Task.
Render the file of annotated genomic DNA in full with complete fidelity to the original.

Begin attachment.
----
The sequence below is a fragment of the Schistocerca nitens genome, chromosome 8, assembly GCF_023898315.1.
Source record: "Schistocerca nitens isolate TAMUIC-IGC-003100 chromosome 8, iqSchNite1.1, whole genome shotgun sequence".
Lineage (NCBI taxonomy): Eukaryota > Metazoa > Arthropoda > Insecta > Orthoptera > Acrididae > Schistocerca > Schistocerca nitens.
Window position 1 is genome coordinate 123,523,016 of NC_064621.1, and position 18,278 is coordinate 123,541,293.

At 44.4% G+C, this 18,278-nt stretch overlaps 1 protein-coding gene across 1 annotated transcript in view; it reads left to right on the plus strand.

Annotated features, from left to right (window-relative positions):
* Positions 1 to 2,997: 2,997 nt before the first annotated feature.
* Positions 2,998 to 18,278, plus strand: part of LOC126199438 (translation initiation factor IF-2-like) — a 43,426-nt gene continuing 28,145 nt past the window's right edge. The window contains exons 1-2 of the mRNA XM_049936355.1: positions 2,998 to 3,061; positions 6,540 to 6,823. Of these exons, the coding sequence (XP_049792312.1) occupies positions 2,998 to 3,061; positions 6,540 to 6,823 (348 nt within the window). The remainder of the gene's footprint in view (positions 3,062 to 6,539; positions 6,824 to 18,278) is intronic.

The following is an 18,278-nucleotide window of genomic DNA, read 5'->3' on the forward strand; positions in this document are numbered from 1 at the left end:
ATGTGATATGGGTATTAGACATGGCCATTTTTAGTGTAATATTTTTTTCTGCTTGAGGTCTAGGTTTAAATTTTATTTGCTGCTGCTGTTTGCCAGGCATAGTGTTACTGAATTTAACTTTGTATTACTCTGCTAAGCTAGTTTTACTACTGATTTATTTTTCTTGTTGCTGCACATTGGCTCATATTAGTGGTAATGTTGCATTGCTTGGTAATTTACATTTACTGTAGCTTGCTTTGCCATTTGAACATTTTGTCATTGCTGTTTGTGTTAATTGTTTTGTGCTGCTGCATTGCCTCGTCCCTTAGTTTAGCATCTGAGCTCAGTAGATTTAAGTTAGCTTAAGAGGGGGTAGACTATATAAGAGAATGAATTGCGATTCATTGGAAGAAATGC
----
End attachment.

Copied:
The sequence below is a fragment of the Schistocerca nitens genome, chromosome 8, assembly GCF_023898315.1.
Source record: "Schistocerca nitens isolate TAMUIC-IGC-003100 chromosome 8, iqSchNite1.1, whole genome shotgun sequence".
Lineage (NCBI taxonomy): Eukaryota > Metazoa > Arthropoda > Insecta > Orthoptera > Acrididae > Schistocerca > Schistocerca nitens.
Window position 1 is genome coordinate 123,523,016 of NC_064621.1, and position 18,278 is coordinate 123,541,293.

At 44.4% G+C, this 18,278-nt stretch overlaps 1 protein-coding gene across 1 annotated transcript in view; it reads left to right on the plus strand.

Annotated features, from left to right (window-relative positions):
* Positions 1 to 2,997: 2,997 nt before the first annotated feature.
* Positions 2,998 to 18,278, plus strand: part of LOC126199438 (translation initiation factor IF-2-like) — a 43,426-nt gene continuing 28,145 nt past the window's right edge. The window contains exons 1-2 of the mRNA XM_049936355.1: positions 2,998 to 3,061; positions 6,540 to 6,823. Of these exons, the coding sequence (XP_049792312.1) occupies positions 2,998 to 3,061; positions 6,540 to 6,823 (348 nt within the window). The remainder of the gene's footprint in view (positions 3,062 to 6,539; positions 6,824 to 18,278) is intronic.

The following is an 18,278-nucleotide window of genomic DNA, read 5'->3' on the forward strand; positions in this document are numbered from 1 at the left end:
ATGTGATATGGGTATTAGACATGGCCATTTTTAGTGTAATATTTTTTTCTGCTTGAGGTCTAGGTTTAAATTTTATTTGCTGCTGCTGTTTGCCAGGCATAGTGTTACTGAATTTAACTTTGTATTACTCTGCTAAGCTAGTTTTACTACTGATTTATTTTTCTTGTTGCTGCACATTGGCTCATATTAGTGGTAATGTTGCATTGCTTGGTAATTTACATTTACTGTAGCTTGCTTTGCCATTTGAACATTTTGTCATTGCTGTTTGTGTTAATTGTTTTGTGCTGCTGCATTGCCTCGTCCCTTAGTTTAGCATCTGAGCTCAGTAGATTTAAGTTAGCTTAAGAGGGGGTAGACTATATAAGAGAATGAATTGCGATTCATTGGAAGAAATGC